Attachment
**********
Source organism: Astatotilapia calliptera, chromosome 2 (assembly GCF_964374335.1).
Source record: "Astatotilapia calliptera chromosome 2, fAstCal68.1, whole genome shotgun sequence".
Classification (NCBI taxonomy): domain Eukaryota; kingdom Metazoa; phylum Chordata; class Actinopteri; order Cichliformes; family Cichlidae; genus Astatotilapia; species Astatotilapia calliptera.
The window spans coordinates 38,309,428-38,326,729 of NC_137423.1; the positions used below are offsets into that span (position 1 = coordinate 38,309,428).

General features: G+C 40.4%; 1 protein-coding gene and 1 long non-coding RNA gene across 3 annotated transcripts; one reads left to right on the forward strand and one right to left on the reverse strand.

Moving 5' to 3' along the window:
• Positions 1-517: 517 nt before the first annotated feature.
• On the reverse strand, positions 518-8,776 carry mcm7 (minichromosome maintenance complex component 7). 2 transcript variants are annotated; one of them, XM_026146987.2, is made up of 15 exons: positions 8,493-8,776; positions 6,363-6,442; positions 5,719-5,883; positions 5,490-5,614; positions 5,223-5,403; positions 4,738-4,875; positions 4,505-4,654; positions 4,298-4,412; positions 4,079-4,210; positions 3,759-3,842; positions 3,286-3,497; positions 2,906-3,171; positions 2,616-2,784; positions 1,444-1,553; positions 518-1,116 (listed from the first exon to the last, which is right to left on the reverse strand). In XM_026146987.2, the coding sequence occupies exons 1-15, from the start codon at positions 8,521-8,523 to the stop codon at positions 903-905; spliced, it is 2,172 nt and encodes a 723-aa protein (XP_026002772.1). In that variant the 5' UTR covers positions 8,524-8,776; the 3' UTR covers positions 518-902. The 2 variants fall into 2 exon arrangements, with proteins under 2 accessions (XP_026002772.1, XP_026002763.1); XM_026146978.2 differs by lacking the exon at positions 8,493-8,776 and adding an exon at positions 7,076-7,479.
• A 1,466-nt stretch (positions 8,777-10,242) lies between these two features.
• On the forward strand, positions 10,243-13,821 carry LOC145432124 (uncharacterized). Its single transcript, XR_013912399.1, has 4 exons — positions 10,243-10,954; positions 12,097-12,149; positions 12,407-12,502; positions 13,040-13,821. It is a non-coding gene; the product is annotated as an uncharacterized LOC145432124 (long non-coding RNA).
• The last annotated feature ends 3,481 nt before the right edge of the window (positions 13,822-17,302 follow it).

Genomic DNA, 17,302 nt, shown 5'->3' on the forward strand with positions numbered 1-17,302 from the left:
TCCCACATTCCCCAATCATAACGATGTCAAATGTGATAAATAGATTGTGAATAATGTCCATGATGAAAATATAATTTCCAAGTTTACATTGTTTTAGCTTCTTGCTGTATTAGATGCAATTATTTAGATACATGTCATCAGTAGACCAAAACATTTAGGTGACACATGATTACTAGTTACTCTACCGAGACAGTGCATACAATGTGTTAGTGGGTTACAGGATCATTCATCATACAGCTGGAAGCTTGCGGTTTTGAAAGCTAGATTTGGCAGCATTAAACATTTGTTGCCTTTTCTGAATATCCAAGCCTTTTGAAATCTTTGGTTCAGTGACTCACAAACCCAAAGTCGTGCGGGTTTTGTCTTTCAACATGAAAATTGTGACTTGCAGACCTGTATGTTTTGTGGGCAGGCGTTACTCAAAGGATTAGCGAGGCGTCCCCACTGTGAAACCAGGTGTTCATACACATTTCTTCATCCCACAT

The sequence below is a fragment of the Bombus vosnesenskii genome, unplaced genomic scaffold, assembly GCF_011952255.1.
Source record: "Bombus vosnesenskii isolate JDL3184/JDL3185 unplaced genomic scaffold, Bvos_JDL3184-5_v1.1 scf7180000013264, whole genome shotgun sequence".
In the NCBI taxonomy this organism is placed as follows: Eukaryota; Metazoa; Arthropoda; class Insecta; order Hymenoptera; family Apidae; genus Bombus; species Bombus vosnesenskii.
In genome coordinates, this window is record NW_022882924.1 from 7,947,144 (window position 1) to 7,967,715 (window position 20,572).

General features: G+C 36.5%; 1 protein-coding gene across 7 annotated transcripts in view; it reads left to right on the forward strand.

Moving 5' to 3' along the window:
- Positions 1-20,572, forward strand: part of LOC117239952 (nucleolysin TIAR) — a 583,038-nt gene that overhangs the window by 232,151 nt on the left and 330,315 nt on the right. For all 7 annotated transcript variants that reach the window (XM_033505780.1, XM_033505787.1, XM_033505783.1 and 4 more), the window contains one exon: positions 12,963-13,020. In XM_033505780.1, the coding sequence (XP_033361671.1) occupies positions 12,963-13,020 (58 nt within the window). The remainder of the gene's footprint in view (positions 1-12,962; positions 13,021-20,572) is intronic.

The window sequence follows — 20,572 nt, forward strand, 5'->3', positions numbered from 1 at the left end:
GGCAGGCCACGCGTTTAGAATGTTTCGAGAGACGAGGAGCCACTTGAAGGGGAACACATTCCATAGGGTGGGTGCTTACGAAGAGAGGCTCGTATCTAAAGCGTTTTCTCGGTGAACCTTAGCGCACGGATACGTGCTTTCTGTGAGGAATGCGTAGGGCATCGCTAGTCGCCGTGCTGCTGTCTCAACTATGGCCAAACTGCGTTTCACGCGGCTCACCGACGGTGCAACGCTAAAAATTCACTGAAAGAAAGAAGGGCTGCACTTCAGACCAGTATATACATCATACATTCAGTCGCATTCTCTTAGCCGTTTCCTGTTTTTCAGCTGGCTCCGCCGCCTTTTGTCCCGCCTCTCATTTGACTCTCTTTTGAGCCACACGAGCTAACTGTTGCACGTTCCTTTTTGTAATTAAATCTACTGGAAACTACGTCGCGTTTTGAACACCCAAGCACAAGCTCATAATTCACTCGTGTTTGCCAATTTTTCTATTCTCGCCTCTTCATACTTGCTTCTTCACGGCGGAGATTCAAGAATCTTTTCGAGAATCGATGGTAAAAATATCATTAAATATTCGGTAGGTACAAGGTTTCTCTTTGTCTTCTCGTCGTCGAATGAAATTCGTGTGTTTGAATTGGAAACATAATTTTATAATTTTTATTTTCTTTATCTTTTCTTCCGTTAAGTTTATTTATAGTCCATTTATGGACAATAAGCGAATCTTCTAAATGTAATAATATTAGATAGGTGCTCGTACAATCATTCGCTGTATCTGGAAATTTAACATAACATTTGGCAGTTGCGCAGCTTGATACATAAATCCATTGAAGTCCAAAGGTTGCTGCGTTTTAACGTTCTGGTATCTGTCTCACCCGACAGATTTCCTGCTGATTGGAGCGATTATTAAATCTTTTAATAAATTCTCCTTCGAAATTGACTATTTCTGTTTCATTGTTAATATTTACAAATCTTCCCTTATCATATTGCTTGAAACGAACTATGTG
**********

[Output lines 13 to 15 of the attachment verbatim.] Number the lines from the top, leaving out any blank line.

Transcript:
TCCCACATTCCCCAATCATAACGATGTCAAATGTGATAAATAGATTGTGAATAATGTCCATGATGAAAATATAATTTCCAAGTTTACATTGTTTTAGCTTCTTGCTGTATTAGATGCAATTATTTAGATACATGTCATCAGTAGACCAAAACATTTAGGTGACACATGATTACTAGTTACTCTACCGAGACAGTGCATACAATGTGTTAGTGGGTTACAGGATCATTCATCATACAGCTGGAAGCTTGCGGTTTTGAAAGCTAGATTTGGCAGCATTAAACATTTGTTGCCTTTTCTGAATATCCAAGCCTTTTGAAATCTTTGGTTCAGTGACTCACAAACCCAAAGTCGTGCGGGTTTTGTCTTTCAACATGAAAATTGTGACTTGCAGACCTGTATGTTTTGTGGGCAGGCGTTACTCAAAGGATTAGCGAGGCGTCCCCACTGTGAAACCAGGTGTTCATACACATTTCTTCATCCCACAT

The sequence below is a fragment of the Bombus vosnesenskii genome, unplaced genomic scaffold, assembly GCF_011952255.1.
Source record: "Bombus vosnesenskii isolate JDL3184/JDL3185 unplaced genomic scaffold, Bvos_JDL3184-5_v1.1 scf7180000013264, whole genome shotgun sequence".